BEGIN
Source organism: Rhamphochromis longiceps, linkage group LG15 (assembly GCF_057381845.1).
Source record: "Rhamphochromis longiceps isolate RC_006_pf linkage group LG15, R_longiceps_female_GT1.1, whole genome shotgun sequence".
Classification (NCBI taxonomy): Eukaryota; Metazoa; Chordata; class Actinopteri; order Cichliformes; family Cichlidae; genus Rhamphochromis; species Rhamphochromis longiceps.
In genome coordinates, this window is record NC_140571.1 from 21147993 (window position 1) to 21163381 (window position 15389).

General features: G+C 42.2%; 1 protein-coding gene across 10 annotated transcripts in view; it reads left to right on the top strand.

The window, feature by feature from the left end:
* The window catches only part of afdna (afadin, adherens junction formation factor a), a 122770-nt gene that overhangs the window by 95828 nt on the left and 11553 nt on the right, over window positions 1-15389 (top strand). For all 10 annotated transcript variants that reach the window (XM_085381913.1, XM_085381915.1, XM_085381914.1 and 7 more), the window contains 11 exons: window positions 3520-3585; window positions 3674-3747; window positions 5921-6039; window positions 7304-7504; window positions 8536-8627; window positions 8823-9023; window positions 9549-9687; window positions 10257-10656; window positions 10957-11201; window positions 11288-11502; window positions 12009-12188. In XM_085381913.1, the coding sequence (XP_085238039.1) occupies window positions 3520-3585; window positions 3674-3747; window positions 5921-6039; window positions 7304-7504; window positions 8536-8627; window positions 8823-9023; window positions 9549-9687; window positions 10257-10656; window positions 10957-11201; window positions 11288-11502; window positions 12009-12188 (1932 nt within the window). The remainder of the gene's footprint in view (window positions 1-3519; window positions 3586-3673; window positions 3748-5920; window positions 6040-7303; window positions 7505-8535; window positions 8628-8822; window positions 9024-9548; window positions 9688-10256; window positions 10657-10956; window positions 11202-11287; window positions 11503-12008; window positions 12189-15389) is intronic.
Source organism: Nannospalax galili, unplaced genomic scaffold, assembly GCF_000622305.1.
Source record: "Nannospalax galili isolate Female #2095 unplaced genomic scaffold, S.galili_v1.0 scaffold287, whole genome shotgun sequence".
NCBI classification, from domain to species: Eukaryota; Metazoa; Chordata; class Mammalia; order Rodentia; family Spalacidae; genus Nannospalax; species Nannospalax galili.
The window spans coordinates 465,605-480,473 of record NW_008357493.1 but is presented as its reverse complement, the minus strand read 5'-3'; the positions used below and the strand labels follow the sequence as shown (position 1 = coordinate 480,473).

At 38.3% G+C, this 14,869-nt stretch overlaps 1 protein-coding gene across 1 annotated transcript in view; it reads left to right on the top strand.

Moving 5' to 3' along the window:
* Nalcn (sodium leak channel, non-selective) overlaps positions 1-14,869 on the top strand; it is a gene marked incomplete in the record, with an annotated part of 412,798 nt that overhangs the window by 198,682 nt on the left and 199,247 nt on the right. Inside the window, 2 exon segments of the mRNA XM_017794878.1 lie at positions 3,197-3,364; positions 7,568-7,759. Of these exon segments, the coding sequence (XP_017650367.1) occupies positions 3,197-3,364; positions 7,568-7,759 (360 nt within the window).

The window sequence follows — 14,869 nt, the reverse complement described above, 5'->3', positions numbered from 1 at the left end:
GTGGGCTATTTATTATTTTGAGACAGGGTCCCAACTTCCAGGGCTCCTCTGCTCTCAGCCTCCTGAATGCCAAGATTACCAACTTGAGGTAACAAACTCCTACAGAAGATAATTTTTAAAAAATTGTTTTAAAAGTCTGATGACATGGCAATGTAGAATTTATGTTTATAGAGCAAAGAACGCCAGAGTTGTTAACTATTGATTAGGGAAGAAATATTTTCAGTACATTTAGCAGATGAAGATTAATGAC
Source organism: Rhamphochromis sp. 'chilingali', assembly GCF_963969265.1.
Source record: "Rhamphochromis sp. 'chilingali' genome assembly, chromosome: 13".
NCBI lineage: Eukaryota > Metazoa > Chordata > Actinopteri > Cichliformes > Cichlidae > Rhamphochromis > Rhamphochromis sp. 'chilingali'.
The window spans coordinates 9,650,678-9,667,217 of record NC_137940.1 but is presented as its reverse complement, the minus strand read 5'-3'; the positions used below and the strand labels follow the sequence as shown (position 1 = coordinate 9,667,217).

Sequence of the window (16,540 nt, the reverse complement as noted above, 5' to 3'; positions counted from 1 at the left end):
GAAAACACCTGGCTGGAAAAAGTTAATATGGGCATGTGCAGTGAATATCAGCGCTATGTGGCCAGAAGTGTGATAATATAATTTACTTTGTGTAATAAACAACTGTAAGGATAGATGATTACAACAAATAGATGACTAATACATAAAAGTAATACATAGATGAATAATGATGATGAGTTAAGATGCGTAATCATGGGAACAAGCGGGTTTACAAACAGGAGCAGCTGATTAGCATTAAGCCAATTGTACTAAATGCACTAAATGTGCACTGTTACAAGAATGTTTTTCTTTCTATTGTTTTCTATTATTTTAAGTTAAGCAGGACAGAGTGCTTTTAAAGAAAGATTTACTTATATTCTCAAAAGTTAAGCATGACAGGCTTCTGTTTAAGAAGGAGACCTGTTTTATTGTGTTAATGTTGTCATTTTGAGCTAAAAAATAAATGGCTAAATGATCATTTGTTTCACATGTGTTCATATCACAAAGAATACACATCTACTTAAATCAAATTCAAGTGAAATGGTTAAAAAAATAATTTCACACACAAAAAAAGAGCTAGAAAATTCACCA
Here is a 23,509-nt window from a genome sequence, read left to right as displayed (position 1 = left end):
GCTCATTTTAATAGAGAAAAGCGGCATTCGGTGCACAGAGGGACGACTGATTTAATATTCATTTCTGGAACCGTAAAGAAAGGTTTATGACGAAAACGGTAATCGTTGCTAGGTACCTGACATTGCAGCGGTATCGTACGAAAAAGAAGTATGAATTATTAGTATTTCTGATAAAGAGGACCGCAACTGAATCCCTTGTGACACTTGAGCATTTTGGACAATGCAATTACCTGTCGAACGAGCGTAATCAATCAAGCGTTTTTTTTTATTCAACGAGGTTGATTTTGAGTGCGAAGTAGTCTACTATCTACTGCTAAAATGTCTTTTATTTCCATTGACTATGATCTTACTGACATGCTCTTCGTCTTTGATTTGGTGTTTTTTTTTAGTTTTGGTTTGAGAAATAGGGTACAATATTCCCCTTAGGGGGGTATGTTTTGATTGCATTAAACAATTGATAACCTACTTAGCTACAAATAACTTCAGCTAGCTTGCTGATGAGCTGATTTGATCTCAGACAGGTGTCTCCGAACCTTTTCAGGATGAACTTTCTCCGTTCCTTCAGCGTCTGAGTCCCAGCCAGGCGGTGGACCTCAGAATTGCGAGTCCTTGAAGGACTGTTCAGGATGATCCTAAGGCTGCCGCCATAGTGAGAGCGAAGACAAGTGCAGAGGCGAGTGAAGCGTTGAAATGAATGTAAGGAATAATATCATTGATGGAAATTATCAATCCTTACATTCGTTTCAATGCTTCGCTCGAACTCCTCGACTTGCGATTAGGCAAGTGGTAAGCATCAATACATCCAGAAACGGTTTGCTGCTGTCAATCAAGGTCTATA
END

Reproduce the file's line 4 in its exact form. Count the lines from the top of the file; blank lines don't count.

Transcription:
In genome coordinates, this window is record NC_140571.1 from 21147993 (window position 1) to 21163381 (window position 15389).